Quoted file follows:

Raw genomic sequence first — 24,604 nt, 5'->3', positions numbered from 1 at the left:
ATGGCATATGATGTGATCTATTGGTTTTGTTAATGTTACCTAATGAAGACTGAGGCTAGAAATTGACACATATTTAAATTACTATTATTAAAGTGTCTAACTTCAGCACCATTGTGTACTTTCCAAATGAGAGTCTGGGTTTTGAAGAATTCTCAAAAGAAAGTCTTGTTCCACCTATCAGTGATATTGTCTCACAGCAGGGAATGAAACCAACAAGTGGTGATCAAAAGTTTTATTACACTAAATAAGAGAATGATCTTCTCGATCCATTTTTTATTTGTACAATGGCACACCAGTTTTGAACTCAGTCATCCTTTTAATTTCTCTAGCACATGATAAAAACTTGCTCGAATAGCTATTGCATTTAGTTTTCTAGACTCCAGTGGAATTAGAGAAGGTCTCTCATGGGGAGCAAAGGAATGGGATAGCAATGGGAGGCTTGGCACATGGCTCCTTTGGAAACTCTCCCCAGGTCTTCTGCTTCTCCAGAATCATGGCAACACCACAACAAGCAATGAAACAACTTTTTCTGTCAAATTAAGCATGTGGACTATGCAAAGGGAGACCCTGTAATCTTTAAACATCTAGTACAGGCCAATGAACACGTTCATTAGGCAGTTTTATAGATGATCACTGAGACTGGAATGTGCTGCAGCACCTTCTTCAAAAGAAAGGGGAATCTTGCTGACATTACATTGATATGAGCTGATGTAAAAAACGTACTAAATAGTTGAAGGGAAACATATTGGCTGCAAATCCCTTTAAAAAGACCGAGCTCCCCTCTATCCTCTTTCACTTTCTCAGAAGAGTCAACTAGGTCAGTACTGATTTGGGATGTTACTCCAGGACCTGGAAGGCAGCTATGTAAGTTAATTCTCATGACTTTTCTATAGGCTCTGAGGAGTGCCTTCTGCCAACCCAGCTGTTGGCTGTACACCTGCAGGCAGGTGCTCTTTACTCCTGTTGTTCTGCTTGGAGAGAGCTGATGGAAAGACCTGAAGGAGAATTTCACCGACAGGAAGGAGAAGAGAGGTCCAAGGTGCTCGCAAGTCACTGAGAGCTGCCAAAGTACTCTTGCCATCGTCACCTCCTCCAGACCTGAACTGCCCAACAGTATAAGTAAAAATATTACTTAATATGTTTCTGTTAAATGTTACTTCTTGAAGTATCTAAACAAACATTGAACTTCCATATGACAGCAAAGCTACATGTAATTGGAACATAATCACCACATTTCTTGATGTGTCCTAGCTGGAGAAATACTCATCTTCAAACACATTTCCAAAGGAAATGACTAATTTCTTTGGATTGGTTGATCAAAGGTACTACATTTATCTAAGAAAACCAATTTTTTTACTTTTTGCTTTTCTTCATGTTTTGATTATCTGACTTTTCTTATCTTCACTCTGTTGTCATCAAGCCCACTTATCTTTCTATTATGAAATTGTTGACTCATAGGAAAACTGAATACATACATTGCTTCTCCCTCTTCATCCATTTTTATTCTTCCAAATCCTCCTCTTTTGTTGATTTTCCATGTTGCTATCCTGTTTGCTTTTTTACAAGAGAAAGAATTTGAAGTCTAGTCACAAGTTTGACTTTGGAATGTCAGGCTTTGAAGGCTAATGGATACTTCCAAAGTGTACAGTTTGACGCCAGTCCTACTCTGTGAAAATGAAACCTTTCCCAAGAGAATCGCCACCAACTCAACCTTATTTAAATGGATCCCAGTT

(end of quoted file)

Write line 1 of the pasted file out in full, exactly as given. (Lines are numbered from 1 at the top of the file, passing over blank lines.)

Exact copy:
Raw genomic sequence first — 24,604 nt, 5'->3', positions numbered from 1 at the left: